He said: "Shrimp is the fruit of the sea. You can barbecue it, boil it, broil it, bake it, saute it. Dey's uh, shrimp-kabobs, shrimp creole, shrimp gumbo. Pan fried, deep fried, stir-fried. There's pineapple shrimp, lemonshrimp, coconut shrimp, pepper shrimp, shrimp soup, shrimp stew, shrimp salad, shrimp and potatoes, shrimp burger, shrimp sandwich. That- that's about it."

Now, Bubba, I'm gonna let you try not just a coconut shrimp, but shrimps cooked in coconut milk with kamias. Once again, kamias never failed to give this distinct taste in my dish, just a perfect tinge of sourness  and not too overpowering for you to still taste the creaminess of coconut and fresh sweetness of shrimps.

Philippines is abundant with this. It is commonly used as souring ingredient
for many local dishes, can be made into pickle and jam (I don't know how to do that yet).
And would you believe it is useful in removing rust stains from white clothes?
1/2 kilo sugpo (big shrimps)
1 1/2 cup coconut cream
12 pcs fresh kamias
1 thumb-sized ginger, crushed
3 cloved garlic, minced
1 red onion, chopped
salt and black ground pepper, to taste
1 siling haba (green finger chili), chopped
2 siling labuyo (red bird's eye chili), chopped

  • Wash shrimps. Trim. Drain well. Set aside.
  • In a pan, pour in the coconut cream. Toss in kamias, ginger, onions and garlic.
  • Cook over medium heat while stirring constantly to avoid curdling. Bring to boil.
  • When the coconut cream is cooked and thick, add the shrimps.
  • Season with salt and ground pepper.
  • Cook for about 3 to 5 minutes.
  • Add chilis if desired.
Have a great weekend!


Friday, August 05, 2011

Seafoods Kare-Kare

Traditionally, Kare-Kare is cooked with beef tripe, ox tail or leg. And uses freshly ground roasted peanuts and ground rice to make a thick and flavorful stew.
Gladly, there are ready kare-kare mix now available in the market, so you wont have to do the grounding of peanuts and rice.
If you're not fond of eating pork or beef meat, you can have seafoods as substitute in cooking Kare-Kare.
Though I used the ready mix, I still added peanut butter and atchuete oil (annatto oil) to add a richer taste.

Seafood Kare-Kare

200 grams clams
250 grams squid, cut into rings
250 grams shrimps,trimmed
250 grams fish fillet (cream dory), cut into serving size
10 pcs string beans, cut into 3 inches each
2 pcs eggplant, sliced diagonally
1 bundle of pechay, trimmed
1 banana blossom, cut into 4
2 cloves garlic
1 onion, chopped
1 pouch Kare-Kare Mix (Mama Sita's Kare-kare mix)
3 to 4 tbsp peanut butter
5 cups water
2 tsp annatto seeds
salt, to taste
2 tbsp cooking oil
2 tbsp cornstarch, dissolved in 1/2 cup of water
3 tbsp bagoong (as condiment)

  • Wash the squids. Remove the ink. Cut into rings. Drain well.Set aside.
  • Wash the clams. Drain. In a pot, cook the clams with 1 cup of water. Cover and cook. It's done when the shells opened up. Discard the unopen shells. Reserve the broth for later use. Set aside the cooked clams.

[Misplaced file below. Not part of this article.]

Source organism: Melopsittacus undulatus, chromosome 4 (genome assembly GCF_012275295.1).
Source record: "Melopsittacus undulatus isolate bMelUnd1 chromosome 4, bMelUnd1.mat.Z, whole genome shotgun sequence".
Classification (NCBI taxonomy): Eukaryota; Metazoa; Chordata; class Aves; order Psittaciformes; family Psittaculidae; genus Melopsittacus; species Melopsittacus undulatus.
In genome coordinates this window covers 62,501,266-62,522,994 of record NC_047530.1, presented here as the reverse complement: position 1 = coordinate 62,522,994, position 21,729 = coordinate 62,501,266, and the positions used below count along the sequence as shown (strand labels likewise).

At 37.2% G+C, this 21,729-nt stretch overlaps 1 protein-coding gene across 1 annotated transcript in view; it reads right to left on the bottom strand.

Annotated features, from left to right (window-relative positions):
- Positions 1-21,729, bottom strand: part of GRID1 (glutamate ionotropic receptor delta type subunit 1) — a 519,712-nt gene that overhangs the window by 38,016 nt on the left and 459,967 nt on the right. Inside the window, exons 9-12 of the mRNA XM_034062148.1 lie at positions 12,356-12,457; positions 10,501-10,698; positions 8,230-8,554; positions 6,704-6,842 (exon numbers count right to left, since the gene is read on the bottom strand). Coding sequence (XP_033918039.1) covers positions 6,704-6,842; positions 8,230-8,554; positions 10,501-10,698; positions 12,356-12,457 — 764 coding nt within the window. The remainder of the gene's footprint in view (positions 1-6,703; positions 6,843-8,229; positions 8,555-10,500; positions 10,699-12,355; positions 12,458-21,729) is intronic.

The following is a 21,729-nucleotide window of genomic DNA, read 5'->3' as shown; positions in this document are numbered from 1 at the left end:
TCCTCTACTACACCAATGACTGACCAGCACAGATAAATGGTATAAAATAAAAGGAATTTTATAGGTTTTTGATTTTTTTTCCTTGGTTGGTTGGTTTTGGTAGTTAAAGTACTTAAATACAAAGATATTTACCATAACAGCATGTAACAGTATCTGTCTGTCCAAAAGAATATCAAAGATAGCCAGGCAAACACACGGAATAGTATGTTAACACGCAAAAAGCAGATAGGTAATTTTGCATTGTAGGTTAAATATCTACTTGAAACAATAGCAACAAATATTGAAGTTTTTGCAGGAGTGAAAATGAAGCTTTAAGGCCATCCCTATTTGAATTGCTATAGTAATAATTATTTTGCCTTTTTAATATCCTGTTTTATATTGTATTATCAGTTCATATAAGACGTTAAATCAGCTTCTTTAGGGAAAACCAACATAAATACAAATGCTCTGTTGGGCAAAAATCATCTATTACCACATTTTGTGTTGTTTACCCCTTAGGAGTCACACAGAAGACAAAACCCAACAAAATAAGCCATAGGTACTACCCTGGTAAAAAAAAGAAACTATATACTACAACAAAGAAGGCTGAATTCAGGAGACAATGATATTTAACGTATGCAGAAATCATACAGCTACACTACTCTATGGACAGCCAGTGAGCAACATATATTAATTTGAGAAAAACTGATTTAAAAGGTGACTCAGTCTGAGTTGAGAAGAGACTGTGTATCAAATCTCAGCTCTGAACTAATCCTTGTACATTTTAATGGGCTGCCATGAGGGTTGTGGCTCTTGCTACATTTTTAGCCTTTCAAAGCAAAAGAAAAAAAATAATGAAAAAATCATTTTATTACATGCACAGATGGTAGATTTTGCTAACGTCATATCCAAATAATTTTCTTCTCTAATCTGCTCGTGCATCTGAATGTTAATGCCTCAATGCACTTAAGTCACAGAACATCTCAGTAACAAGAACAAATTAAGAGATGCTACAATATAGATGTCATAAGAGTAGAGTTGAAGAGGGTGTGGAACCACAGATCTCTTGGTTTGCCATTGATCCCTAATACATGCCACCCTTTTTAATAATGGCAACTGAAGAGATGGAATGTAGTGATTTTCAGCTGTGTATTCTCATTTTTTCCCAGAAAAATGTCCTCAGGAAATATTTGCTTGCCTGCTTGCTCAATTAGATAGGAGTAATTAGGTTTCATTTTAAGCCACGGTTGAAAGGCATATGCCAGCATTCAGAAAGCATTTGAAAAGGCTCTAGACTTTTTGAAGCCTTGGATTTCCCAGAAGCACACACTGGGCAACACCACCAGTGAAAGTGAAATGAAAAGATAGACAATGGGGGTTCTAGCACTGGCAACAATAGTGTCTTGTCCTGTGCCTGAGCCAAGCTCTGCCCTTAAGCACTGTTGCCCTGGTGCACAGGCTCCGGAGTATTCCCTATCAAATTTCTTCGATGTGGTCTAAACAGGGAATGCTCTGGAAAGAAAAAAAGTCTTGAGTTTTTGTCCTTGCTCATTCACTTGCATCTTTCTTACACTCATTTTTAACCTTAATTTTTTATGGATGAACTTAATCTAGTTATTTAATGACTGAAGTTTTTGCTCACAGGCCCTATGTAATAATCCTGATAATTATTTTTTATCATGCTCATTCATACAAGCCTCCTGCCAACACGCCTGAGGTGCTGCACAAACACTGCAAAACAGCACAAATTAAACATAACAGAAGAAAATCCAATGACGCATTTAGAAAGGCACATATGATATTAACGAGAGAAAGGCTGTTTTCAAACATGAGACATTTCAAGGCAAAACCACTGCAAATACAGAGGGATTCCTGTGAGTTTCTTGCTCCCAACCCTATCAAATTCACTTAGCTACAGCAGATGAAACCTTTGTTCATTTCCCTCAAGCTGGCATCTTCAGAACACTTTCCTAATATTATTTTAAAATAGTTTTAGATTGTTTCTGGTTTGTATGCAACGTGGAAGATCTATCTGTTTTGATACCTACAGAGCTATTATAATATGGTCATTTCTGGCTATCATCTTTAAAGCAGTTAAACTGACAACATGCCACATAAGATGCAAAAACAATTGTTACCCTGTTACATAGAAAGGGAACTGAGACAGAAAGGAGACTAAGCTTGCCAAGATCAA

• Wash the shrimps. Trim.Drain. Set aside.
  • In a bowl, dissolve the kare-kare mix in 1 cup of water. Set aside.
  • Heat pot over low heat. Add oil and annatto seeds ( to make annatto oil or atsuete oil). When the oil turns orange, remove the seeds.
  • In the same oil saute onions and garlic. Add in the squid and the shrimps. Cook for about 2 minutes. Remove the squids and shrimps from the pot (We do not want to overcook the seafoods). Set aside.
  • Pour in the reserved clam broth, dissolved kare-kare mix and 3 cups of water. Let boil.
  • Drop in the fish fillet and banana blossom.
  • Add peanut butter. Season with salt. Cover and simmer for 10 minutes.
  • Add string beans and eggplant.  Cook for another 5 minutes.
  •  Toss in the cooked clams. Add the dissolved cornstach to thicken the sauce. Add the previously cooked squids and shrimps. Cook for another 2 minutes.
  • Serve with bagoong and rice. Enjoy!
Now, for the strict vegetarians my Tofu Kare-Kare is best for you. Recipe to follow.

Have a happy weekend!

Featured Food of The Week #123.
Thank you Food Trip Friday

This post is linked to :  eRecipecards ,  Food Trip Friday

Monday, August 01, 2011

Lemongrass Clam Soup (Halaan sa Tanglad)

Lemongrass Clam Soup

Having a tasty lemongrass clam soup is so comforting in a rainy day like this. 
Some just simply put ginger in cooking clam soup. But adding lemongrass makes the soup superb.
Lemongrass, locally known as tanglad,  not just gives a zesty lemon flavor but a long list of health benefits. 
It has antibacterial and antifungal properties. It can be a remedy for fever and colds. It helps detoxify liver, pancreas, bladder and digestive system. It contains anti-oxidant which scientists believes help cure cancer. 
And many more to mention...
Isn't it nice if you have a lemongrass herb in your home? 

Now, let's have the recipe for the soup. Simple, fast and easy...

1 kilo clams
2 stalks lemongrass 
1 thumbsized ginger, crushed
1 onion, chopped
2 cloves garlic, minced
2 ripe tomatoes, chopped
chili leaves
4 cups water
fish sauce, to taste
1/8 tsp ground black peppercorn
2 tbsp cooking oil

  • Wash clams. Drain.Set aside
  • In a pot, heat oil, saute ginger, onions, garlic and tomatoes.
  • Toss in clams, then water. 
  • Pound the white part of the stalk of lemongrass, then tie or knot the stalk. 
  • Add the lemongrass. Season with fish sauce and ground peppercorn
  • Cover and simmer for about 5minutes. Turn off the heat, then add the chili leaves.
  • Serve hot. Enjoy!